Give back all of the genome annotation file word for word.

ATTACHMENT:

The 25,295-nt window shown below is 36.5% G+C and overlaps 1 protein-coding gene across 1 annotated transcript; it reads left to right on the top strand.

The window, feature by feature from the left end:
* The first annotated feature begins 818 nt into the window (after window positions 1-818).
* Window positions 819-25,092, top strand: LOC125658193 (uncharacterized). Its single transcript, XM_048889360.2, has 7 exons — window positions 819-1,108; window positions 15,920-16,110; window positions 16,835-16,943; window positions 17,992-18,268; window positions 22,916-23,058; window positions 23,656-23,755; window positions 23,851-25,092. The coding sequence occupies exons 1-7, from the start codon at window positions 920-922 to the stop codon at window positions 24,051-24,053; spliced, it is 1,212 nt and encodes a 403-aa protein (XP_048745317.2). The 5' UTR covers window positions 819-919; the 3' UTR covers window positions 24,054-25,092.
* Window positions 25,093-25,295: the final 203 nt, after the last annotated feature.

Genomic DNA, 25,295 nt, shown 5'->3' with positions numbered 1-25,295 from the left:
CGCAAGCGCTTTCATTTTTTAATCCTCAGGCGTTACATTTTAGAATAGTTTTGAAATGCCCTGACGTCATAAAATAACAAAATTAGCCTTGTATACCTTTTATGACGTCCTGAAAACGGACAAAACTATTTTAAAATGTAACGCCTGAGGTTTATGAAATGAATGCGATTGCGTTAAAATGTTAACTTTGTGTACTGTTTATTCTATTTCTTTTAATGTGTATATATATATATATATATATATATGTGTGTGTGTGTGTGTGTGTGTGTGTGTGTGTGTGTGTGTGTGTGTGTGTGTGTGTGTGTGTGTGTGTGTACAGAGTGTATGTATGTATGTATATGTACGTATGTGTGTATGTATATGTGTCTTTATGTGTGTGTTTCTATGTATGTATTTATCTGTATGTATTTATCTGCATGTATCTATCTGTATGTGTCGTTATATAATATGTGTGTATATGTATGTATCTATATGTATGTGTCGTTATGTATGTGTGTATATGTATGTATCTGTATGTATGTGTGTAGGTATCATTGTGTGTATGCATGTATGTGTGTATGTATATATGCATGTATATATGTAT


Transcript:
The 25,295-nt window shown below is 36.5% G+C and overlaps 1 protein-coding gene across 1 annotated transcript; it reads left to right on the top strand.

The window, feature by feature from the left end:
* The first annotated feature begins 818 nt into the window (after window positions 1-818).
* Window positions 819-25,092, top strand: LOC125658193 (uncharacterized). Its single transcript, XM_048889360.2, has 7 exons — window positions 819-1,108; window positions 15,920-16,110; window positions 16,835-16,943; window positions 17,992-18,268; window positions 22,916-23,058; window positions 23,656-23,755; window positions 23,851-25,092. The coding sequence occupies exons 1-7, from the start codon at window positions 920-922 to the stop codon at window positions 24,051-24,053; spliced, it is 1,212 nt and encodes a 403-aa protein (XP_048745317.2). The 5' UTR covers window positions 819-919; the 3' UTR covers window positions 24,054-25,092.
* Window positions 25,093-25,295: the final 203 nt, after the last annotated feature.

Genomic DNA, 25,295 nt, shown 5'->3' with positions numbered 1-25,295 from the left:
CGCAAGCGCTTTCATTTTTTAATCCTCAGGCGTTACATTTTAGAATAGTTTTGAAATGCCCTGACGTCATAAAATAACAAAATTAGCCTTGTATACCTTTTATGACGTCCTGAAAACGGACAAAACTATTTTAAAATGTAACGCCTGAGGTTTATGAAATGAATGCGATTGCGTTAAAATGTTAACTTTGTGTACTGTTTATTCTATTTCTTTTAATGTGTATATATATATATATATATATATATGTGTGTGTGTGTGTGTGTGTGTGTGTGTGTGTGTGTGTGTGTGTGTGTGTGTGTGTGTGTGTGTGTGTGTACAGAGTGTATGTATGTATGTATATGTACGTATGTGTGTATGTATATGTGTCTTTATGTGTGTGTTTCTATGTATGTATTTATCTGTATGTATTTATCTGCATGTATCTATCTGTATGTGTCGTTATATAATATGTGTGTATATGTATGTATCTATATGTATGTGTCGTTATGTATGTGTGTATATGTATGTATCTGTATGTATGTGTGTAGGTATCATTGTGTGTATGCATGTATGTGTGTATGTATATATGCATGTATATATGTAT